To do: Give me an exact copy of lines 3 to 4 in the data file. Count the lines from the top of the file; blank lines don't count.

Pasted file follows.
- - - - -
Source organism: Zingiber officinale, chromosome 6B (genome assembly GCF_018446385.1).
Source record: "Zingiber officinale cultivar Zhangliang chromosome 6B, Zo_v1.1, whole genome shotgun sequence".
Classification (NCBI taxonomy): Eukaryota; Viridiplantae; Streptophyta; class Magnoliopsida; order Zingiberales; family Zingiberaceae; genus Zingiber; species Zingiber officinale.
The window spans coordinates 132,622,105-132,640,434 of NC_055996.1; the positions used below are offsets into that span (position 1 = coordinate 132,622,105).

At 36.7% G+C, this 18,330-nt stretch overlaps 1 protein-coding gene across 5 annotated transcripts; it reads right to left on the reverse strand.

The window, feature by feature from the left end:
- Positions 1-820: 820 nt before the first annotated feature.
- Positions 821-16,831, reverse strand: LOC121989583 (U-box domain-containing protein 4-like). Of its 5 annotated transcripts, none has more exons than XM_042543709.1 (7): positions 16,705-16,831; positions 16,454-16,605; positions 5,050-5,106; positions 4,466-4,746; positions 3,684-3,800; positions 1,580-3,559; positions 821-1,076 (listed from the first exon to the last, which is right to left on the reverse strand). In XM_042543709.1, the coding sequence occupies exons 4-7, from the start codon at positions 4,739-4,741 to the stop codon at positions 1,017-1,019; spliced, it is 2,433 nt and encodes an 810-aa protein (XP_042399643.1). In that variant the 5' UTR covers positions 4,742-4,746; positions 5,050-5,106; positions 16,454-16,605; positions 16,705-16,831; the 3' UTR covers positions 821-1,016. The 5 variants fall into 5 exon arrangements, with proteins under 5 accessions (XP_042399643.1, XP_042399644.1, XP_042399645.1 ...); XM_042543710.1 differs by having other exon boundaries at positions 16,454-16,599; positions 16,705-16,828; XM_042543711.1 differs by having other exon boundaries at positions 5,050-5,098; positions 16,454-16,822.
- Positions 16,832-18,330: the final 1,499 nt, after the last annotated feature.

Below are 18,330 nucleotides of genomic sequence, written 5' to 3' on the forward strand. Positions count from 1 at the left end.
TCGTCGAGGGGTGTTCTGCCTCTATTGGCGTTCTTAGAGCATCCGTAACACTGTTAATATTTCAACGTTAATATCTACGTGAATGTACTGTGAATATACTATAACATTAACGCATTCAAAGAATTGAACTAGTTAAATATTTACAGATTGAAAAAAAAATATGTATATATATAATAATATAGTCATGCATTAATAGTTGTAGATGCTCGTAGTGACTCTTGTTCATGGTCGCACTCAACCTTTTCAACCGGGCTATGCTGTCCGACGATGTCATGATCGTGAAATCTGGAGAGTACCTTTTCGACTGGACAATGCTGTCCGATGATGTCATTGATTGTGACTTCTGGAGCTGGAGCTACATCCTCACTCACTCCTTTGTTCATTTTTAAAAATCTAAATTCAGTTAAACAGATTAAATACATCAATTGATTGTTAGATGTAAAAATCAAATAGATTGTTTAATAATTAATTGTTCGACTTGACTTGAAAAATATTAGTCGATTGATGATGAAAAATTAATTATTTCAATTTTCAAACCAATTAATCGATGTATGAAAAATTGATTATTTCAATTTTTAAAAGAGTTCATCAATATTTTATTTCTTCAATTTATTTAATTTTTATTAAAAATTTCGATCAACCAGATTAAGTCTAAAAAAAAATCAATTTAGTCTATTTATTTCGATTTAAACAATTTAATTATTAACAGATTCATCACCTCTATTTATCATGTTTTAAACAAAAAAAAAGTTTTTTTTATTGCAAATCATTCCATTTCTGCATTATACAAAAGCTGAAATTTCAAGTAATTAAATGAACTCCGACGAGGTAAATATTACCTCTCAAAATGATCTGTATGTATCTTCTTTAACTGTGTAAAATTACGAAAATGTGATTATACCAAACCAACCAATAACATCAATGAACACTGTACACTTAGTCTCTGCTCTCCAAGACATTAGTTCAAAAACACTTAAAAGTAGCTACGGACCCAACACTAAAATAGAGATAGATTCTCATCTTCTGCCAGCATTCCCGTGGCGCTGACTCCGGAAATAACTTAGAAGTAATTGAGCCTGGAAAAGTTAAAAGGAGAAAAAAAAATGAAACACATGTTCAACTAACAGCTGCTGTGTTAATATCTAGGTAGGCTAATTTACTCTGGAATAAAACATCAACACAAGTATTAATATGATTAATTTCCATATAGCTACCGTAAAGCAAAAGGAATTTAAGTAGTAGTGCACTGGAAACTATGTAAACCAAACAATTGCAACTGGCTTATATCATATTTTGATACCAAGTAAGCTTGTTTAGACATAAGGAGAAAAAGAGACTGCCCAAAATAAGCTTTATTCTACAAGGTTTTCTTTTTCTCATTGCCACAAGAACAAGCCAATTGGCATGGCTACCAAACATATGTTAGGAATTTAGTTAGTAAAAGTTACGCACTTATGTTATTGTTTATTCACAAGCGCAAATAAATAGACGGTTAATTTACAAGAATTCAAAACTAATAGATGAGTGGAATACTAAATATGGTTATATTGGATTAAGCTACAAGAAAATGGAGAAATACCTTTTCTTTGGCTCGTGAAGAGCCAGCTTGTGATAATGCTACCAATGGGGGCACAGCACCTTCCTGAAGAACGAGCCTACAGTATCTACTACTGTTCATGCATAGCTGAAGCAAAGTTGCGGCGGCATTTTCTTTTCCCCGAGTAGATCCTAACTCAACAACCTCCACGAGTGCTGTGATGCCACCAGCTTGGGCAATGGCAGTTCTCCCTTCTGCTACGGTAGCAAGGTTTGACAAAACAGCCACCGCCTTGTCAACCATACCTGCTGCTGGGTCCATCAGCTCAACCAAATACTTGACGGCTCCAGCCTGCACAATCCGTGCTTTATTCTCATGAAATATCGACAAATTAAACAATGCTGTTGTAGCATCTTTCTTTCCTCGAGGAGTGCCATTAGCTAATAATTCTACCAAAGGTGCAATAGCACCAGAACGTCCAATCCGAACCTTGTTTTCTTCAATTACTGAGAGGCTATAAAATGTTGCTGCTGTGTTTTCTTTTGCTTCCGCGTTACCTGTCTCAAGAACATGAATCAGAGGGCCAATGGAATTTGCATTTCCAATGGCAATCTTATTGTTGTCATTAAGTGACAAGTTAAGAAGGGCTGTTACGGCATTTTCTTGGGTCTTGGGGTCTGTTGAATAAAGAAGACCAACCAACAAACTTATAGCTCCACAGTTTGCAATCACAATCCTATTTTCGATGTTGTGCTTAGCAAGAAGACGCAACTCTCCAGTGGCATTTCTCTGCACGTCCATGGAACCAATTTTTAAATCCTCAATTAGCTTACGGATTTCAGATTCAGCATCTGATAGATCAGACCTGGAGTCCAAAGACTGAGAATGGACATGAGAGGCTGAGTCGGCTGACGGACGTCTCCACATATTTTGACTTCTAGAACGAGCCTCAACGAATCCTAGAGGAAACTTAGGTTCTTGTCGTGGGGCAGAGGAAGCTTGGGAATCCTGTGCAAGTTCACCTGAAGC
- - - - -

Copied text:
Classification (NCBI taxonomy): Eukaryota; Viridiplantae; Streptophyta; class Magnoliopsida; order Zingiberales; family Zingiberaceae; genus Zingiber; species Zingiber officinale.
The window spans coordinates 132,622,105-132,640,434 of NC_055996.1; the positions used below are offsets into that span (position 1 = coordinate 132,622,105).